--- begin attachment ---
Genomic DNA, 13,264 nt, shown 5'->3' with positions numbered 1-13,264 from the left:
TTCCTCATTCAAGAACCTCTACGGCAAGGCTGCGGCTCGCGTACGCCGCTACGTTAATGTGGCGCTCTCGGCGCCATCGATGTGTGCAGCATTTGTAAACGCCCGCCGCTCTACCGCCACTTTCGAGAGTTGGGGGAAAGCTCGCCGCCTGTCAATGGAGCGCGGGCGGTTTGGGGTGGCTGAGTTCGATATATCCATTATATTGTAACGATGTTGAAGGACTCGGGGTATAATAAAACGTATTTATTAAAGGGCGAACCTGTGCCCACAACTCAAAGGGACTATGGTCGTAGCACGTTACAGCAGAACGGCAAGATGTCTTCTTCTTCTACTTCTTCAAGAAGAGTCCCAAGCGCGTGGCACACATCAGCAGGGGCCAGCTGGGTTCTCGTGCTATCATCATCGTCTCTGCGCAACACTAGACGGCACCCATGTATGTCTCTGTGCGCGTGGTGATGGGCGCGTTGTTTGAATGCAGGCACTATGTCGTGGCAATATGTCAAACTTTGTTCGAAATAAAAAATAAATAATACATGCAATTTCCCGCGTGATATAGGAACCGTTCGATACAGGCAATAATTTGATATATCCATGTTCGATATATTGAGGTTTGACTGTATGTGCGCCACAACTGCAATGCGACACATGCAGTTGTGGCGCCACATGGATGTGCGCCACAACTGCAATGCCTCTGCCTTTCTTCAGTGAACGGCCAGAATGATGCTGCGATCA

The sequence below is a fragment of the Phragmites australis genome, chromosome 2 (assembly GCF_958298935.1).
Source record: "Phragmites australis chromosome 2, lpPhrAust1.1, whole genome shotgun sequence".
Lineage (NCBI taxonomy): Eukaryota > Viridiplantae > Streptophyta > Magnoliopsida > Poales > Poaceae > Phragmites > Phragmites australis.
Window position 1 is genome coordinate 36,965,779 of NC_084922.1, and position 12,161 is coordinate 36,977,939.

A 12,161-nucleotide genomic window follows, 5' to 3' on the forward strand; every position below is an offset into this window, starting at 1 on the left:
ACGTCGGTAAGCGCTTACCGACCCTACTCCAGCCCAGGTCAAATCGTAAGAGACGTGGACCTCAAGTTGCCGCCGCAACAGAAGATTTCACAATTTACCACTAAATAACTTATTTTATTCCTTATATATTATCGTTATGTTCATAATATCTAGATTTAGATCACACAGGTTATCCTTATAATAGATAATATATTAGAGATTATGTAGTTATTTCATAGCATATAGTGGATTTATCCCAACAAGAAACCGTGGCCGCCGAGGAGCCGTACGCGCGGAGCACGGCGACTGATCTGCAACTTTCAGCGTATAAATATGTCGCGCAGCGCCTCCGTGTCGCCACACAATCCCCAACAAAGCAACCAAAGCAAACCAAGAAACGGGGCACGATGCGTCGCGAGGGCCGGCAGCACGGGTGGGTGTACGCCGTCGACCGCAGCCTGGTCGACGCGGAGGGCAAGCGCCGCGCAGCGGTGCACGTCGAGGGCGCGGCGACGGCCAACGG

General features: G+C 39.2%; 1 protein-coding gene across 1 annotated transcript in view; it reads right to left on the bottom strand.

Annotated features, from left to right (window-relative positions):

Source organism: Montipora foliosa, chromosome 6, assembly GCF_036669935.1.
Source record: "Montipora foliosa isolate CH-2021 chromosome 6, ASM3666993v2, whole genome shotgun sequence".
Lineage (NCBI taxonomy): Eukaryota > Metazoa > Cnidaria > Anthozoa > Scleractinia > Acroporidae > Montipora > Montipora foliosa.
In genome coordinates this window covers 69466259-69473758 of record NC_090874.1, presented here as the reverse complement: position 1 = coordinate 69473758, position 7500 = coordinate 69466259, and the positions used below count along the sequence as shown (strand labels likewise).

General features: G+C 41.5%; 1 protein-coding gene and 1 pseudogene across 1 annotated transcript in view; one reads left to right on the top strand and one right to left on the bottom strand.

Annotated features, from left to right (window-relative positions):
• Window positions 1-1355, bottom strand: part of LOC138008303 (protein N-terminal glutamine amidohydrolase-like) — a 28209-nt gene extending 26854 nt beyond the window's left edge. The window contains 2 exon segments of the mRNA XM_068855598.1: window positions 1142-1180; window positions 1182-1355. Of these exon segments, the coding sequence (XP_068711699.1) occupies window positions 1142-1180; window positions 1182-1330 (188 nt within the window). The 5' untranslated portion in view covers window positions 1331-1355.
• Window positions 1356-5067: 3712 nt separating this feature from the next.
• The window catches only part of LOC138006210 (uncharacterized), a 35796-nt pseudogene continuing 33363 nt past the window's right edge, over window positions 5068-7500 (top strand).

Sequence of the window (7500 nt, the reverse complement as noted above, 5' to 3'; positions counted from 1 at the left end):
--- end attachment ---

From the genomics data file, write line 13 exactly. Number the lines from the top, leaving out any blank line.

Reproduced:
Lineage (NCBI taxonomy): Eukaryota > Metazoa > Cnidaria > Anthozoa > Scleractinia > Acroporidae > Montipora > Montipora foliosa.